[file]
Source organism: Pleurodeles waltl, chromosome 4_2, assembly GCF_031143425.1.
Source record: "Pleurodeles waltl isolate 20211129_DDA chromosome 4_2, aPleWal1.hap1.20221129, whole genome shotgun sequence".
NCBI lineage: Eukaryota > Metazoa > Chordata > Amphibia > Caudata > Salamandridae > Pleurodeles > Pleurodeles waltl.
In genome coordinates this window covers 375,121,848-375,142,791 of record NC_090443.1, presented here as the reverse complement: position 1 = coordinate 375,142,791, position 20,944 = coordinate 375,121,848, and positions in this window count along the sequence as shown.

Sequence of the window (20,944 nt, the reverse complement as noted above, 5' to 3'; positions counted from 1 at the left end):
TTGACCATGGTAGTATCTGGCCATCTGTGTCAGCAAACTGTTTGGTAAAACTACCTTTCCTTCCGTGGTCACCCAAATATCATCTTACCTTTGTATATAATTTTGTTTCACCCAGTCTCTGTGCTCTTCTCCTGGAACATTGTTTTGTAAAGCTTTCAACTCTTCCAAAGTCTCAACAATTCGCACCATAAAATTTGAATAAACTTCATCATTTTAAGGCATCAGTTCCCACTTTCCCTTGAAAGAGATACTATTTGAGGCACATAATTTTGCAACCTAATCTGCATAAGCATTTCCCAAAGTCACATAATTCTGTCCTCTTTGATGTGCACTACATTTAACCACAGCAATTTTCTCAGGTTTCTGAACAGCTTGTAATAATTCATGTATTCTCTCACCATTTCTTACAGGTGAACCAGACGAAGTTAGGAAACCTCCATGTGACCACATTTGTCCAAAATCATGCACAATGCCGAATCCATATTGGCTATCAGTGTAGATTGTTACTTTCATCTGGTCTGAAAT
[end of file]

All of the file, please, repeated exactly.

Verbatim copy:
Source organism: Pleurodeles waltl, chromosome 4_2, assembly GCF_031143425.1.
Source record: "Pleurodeles waltl isolate 20211129_DDA chromosome 4_2, aPleWal1.hap1.20221129, whole genome shotgun sequence".
NCBI lineage: Eukaryota > Metazoa > Chordata > Amphibia > Caudata > Salamandridae > Pleurodeles > Pleurodeles waltl.
In genome coordinates this window covers 375,121,848-375,142,791 of record NC_090443.1, presented here as the reverse complement: position 1 = coordinate 375,142,791, position 20,944 = coordinate 375,121,848, and positions in this window count along the sequence as shown.

Sequence of the window (20,944 nt, the reverse complement as noted above, 5' to 3'; positions counted from 1 at the left end):
TTGACCATGGTAGTATCTGGCCATCTGTGTCAGCAAACTGTTTGGTAAAACTACCTTTCCTTCCGTGGTCACCCAAATATCATCTTACCTTTGTATATAATTTTGTTTCACCCAGTCTCTGTGCTCTTCTCCTGGAACATTGTTTTGTAAAGCTTTCAACTCTTCCAAAGTCTCAACAATTCGCACCATAAAATTTGAATAAACTTCATCATTTTAAGGCATCAGTTCCCACTTTCCCTTGAAAGAGATACTATTTGAGGCACATAATTTTGCAACCTAATCTGCATAAGCATTTCCCAAAGTCACATAATTCTGTCCTCTTTGATGTGCACTACATTTAACCACAGCAATTTTCTCAGGTTTCTGAACAGCTTGTAATAATTCATGTATTCTCTCACCATTTCTTACAGGTGAACCAGACGAAGTTAGGAAACCTCCATGTGACCACATTTGTCCAAAATCATGCACAATGCCGAATCCATATTGGCTATCAGTGTAGATTGTTACTTTCATCTGGTCTGAAAT